Jackson Peak

Jackson Hole and the Teton Mountains extending into the distance for dozens of miles below the summit of Jackson Peak in the Gros Ventre Mountains. Gros Ventre Wilderness, Wyoming

Distance: 5.25 miles (one way)

Type: Out and back

Difficulty: Strenuous

Water: Yes

Kid-friendly: No

Dog-friendly: Yes

The Jackson Peak hike is a 5.25 mile trek and is a fantastic intro into climbing one of the peaks surrounding Jackson Hole. From within the valley, it’s one of the relatively easier climbs that give you significant altitude, providing a stunning vista from its summit. At approximately 10 miles round trip, along with a serene glacial lake along the way, it makes for an excellent day hike.

Jackson Peak Trail Description

The Jackson Peak hike can be broken down into five segments that seem to correlate with each mile. The first mile, much like the last, is one of the hardest, though in terms of relative difficulty, not very hard. The trail begins a steep ascent through the sparse woods, soon climbing through a wide pristine meadow. The ascent continues, rarely letting up as you reach the opposite side of the meadow and enter a thicker and denser forest. Zigzagging through the predominantly lodgepole pine forest, you gain significant elevation before reaching a ridgeline that extends from the northeast arm of Jackson Peak.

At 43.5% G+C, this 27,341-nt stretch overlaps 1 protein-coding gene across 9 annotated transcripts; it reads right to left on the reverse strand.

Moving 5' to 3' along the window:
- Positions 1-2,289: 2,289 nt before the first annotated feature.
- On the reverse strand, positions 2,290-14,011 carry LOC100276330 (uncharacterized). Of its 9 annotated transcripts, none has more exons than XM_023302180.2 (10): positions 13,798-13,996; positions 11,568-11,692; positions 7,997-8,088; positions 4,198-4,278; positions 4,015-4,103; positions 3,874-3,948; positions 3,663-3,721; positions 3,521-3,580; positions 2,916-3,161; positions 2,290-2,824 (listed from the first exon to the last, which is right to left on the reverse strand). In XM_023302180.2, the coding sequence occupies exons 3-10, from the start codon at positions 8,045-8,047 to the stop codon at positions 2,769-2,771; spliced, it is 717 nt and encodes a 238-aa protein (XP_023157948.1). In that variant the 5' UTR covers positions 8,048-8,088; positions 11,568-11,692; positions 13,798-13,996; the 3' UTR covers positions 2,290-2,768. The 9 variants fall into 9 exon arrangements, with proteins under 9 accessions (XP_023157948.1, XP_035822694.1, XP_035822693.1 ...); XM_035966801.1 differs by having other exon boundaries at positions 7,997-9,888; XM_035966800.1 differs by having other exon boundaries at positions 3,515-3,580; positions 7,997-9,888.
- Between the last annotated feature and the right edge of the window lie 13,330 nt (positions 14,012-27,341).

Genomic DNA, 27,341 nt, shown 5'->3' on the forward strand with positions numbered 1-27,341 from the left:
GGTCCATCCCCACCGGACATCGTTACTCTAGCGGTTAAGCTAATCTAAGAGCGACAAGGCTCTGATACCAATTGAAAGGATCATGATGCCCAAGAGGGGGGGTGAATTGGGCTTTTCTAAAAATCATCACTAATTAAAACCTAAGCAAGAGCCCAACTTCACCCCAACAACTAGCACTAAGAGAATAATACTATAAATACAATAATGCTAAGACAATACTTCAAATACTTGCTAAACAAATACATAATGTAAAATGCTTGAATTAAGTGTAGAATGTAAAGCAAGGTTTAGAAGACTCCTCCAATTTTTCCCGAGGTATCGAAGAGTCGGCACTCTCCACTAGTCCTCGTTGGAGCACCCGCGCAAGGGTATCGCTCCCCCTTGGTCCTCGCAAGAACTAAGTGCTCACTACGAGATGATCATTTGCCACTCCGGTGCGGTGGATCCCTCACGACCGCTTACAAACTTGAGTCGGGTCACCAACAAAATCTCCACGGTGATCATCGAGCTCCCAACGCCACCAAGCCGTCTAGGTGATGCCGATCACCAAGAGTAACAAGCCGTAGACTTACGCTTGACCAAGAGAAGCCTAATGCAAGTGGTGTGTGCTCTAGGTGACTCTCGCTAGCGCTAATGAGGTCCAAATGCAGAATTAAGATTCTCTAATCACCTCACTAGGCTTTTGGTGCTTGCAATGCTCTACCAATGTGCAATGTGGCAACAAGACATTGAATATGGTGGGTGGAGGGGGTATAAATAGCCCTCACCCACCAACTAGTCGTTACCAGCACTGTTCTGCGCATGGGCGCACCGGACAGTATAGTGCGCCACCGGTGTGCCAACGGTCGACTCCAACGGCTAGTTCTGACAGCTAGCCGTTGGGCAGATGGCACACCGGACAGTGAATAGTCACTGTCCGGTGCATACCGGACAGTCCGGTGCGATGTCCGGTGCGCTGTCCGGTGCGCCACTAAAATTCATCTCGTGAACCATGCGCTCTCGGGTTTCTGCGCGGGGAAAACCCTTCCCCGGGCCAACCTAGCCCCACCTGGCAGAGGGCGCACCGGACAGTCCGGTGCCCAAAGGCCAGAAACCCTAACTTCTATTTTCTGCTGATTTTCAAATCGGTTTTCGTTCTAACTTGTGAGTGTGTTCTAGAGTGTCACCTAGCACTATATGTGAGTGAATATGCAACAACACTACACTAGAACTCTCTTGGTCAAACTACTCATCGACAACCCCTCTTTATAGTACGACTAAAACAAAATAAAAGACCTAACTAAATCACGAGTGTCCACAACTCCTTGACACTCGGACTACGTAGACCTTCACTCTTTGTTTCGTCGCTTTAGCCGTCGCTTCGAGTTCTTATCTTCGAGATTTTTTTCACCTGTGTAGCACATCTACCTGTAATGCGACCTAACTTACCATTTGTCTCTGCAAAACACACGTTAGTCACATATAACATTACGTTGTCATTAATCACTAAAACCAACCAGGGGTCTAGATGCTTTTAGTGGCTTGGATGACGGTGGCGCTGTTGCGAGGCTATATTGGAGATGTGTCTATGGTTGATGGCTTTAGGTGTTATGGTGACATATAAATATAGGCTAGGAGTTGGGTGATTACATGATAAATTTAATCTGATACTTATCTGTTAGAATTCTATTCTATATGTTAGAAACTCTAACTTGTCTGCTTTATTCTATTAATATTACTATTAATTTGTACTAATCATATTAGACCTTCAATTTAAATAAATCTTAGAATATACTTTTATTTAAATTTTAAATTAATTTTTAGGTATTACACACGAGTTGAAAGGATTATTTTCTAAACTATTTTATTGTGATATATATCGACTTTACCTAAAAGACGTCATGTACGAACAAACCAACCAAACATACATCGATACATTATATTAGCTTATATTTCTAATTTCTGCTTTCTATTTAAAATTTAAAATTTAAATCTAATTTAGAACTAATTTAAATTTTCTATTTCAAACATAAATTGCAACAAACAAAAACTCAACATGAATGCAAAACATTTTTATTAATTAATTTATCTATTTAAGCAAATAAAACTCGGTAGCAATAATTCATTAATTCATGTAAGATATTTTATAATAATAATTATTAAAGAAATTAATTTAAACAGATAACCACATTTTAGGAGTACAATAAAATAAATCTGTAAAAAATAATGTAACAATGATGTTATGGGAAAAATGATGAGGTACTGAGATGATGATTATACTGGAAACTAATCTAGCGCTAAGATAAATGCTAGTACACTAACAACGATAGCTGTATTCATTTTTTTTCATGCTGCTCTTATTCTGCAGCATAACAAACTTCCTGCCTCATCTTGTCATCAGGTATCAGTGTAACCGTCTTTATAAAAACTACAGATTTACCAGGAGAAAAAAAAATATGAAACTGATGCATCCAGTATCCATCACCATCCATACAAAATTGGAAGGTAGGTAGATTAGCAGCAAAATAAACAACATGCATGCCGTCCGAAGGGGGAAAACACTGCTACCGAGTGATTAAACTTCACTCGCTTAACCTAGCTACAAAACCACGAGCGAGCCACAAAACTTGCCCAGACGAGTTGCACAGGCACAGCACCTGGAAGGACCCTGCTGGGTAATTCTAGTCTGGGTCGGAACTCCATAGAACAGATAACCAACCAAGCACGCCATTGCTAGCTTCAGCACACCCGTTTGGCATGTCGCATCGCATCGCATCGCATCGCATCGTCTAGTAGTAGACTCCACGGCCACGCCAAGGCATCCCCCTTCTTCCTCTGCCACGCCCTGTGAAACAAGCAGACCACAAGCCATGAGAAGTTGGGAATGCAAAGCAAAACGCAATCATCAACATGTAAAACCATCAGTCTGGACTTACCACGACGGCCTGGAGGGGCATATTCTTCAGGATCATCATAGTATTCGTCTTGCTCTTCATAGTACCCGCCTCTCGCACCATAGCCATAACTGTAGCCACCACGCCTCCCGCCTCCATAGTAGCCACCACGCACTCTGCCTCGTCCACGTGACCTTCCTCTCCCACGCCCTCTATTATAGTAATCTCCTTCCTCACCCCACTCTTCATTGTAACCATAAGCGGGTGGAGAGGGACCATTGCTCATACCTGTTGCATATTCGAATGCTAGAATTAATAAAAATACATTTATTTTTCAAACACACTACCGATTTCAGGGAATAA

Once upon the ridge, approximately 1 mile in, the trail’s steepness begins to subside. Though still gaining elevation, it comes much more gradually as you occasionally pop out into a meadow that straddles the ridgeline. The views are still fairly limited though, with the only real scenery coming from across the canyon to the east, when you have a view. This becomes a familiar theme throughout the second mile, where a dense forest gives way to a pleasant meadow, and you peer across the canyon.